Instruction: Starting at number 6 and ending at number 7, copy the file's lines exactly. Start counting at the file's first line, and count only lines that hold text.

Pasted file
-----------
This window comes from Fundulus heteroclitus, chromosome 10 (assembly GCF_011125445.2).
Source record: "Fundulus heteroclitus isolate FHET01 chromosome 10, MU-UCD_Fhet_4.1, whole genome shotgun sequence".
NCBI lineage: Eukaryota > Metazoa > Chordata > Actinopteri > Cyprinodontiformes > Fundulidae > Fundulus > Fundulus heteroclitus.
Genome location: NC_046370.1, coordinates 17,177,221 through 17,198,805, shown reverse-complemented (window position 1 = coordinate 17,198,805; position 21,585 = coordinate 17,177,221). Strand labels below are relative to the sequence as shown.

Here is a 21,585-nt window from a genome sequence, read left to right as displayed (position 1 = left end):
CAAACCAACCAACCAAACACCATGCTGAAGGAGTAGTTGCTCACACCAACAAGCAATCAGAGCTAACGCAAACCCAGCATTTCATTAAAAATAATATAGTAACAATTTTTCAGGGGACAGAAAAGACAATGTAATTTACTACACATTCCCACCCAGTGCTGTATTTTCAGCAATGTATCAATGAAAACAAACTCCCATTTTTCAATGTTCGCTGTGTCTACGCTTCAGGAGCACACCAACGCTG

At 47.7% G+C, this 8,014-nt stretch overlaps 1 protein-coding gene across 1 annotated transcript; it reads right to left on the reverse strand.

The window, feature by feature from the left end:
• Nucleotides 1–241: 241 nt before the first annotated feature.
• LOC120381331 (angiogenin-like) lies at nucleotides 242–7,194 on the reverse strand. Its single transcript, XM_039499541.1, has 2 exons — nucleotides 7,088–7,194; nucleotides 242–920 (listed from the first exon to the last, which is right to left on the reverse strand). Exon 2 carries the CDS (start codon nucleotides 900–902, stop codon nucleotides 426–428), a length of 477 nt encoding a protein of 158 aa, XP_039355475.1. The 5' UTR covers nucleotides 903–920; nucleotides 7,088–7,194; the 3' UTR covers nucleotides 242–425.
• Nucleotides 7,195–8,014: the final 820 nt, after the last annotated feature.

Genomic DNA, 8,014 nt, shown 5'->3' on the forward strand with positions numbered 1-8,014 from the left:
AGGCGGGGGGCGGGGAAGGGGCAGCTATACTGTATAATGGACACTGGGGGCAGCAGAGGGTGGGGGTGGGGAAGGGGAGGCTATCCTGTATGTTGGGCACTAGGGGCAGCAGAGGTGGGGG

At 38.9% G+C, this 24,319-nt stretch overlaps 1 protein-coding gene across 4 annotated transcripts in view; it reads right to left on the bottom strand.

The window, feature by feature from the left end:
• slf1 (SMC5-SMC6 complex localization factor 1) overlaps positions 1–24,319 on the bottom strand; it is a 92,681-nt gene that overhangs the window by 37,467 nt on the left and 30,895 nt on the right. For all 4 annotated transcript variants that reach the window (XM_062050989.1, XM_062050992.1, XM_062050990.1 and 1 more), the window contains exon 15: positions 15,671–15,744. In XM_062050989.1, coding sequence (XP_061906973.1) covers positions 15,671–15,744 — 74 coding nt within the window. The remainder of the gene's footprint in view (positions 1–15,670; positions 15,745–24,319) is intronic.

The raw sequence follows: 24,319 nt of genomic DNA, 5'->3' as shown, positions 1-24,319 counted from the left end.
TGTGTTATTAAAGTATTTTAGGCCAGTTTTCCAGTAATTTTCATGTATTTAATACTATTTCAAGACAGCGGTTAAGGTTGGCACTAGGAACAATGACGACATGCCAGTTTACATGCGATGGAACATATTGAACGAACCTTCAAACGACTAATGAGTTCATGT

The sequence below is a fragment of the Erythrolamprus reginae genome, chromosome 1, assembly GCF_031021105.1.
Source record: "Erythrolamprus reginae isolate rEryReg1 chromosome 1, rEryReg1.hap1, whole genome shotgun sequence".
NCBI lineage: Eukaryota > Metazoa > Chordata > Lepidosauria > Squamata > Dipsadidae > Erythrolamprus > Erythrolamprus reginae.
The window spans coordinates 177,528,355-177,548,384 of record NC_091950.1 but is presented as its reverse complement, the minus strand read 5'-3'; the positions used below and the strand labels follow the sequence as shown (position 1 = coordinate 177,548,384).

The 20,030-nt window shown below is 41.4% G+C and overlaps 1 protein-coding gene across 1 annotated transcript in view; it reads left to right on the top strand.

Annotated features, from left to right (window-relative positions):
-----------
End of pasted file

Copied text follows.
CAAACCAACCAACCAAACACCATGCTGAAGGAGTAGTTGCTCACACCAACAAGCAATCAGAGCTAACGCAAACCCAGCATTTCATTAAAAATAATATAGTAACAATTTTTCAGGGGACAGAAAAGACAATGTAATTTACTACACATTCCCACCCAGTGCTGTATTTTCAGCAATGTATCAATGAAAACAAACTCCCATTTTTCAATGTTCGCTGTGTCTACGCTTCAGGAGCACACCAACGCTG

At 47.7% G+C, this 8,014-nt stretch overlaps 1 protein-coding gene across 1 annotated transcript; it reads right to left on the reverse strand.